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Don’t forget the women and children

For several years, Paulette helped lead a women’s conference, where most of the women didn’t speak French. ‘They were ashamed because they thought they had to speak about the Bible in French,” she says.

“We want to join in, but we don’t know how,” they told her.

Paulette explained that they could study the Bible in Contemporary Wolof, and share it with others in their own language too. Each day she gave them a verse to memorise in the Wolof language.

“That’s why this oral translation will help them,” she says. ‘They will be able to listen and know that they can grow in their faith. There shouldn’t be barriers to knowing God. Each person should be free to wake up each day and know: there is a God who is Lord over everything, and I can talk to him.”


This is not an uncommon story. In the Scripture Engagement Guide at there is a simple video discussion starter called Don’t forget the women and children, in which a character called “Agnes” represents the many women who lack a high proficiency in the language used in their church. Using the right language is one of the many things necessary for ensuring that people can understand and relate scripture to their lives, and its important to think about all sections of your audience!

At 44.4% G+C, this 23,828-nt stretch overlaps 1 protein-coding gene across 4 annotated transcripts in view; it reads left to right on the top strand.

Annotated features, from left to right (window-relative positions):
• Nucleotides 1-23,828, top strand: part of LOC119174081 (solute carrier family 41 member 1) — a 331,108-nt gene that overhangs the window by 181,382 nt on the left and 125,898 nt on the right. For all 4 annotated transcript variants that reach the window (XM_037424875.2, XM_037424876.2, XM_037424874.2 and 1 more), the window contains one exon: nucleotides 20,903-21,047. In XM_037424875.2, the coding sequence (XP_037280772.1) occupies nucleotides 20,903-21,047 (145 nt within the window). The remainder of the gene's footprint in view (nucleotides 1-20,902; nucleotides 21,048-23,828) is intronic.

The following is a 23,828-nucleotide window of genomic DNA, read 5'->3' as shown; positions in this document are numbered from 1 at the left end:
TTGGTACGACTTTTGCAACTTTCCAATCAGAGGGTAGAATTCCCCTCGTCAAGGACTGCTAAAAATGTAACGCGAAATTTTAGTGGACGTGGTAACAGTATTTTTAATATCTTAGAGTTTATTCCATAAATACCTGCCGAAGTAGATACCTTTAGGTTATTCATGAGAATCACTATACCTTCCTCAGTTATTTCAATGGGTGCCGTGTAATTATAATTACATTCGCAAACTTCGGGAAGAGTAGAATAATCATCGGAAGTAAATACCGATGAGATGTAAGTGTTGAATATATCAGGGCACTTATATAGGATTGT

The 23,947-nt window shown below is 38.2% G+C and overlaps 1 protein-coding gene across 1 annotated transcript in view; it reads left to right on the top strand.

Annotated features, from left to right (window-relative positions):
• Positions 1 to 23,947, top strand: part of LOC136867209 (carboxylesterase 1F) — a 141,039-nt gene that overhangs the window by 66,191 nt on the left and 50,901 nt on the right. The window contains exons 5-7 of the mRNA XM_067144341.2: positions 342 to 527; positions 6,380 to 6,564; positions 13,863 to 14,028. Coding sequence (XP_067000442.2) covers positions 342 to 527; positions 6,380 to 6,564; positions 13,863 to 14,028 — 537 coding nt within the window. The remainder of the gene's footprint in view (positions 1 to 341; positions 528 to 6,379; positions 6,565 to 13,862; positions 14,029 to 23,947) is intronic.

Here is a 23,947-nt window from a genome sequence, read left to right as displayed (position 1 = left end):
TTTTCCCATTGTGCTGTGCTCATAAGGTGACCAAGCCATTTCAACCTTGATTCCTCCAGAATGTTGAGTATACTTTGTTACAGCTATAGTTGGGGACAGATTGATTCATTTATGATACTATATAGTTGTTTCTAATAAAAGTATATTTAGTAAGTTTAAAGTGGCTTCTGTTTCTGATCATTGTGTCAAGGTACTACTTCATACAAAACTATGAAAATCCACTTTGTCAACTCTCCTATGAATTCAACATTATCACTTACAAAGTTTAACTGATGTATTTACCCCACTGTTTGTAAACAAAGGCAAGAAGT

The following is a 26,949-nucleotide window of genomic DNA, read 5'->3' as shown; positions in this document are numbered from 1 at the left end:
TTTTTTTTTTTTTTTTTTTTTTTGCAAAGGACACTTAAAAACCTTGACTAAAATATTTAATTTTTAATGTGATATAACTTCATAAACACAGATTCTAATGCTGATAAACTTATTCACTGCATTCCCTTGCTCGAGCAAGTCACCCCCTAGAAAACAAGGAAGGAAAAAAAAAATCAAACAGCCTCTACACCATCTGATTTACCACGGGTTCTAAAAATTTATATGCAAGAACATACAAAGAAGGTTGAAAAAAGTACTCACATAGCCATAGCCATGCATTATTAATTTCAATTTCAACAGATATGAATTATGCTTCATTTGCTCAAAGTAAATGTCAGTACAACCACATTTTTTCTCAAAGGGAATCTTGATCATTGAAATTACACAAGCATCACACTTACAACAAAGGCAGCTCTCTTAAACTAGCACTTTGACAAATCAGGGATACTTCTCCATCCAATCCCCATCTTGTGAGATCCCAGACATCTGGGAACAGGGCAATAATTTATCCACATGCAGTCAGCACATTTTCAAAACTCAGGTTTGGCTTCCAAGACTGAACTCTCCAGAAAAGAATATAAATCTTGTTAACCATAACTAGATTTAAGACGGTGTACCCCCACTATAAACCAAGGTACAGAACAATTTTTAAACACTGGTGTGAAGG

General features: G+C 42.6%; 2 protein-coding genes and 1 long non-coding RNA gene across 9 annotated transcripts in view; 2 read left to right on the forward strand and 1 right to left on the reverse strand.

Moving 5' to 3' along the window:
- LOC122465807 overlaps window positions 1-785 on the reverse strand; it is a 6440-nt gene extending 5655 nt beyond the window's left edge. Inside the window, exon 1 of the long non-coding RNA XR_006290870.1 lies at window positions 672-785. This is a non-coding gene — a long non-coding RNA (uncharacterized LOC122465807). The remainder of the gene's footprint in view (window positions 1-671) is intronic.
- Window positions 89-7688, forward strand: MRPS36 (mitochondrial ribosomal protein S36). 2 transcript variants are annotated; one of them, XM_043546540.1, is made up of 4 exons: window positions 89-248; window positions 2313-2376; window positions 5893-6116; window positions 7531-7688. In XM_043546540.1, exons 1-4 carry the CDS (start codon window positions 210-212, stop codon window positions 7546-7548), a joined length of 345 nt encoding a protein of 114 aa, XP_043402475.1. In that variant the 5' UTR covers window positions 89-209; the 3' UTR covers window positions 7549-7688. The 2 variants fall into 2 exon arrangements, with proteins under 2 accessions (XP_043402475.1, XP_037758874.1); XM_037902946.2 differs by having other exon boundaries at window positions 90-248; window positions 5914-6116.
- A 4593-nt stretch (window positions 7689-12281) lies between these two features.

When included in the discussions women are of course a huge part of the solution, as translators, scripture engagement workers, Sunday school teachers, small group leaders, and in many denominations pastors. At a recent Scripture Engagement Practitioners Community of Practice discussed some of the different needs of men and women in different communities, and began to talk about attitudes, programs and resources. The discussions are not just theory and it’s a privilege to have many different people from around the world taking part. In one program the translation had been written with educated men in mind. The consultant suggested including women in the checking process!

Meanwhile, here’s Paulette with some of her own story.

You can read more of Paulette’s Story in this article from Wycliffe UK.

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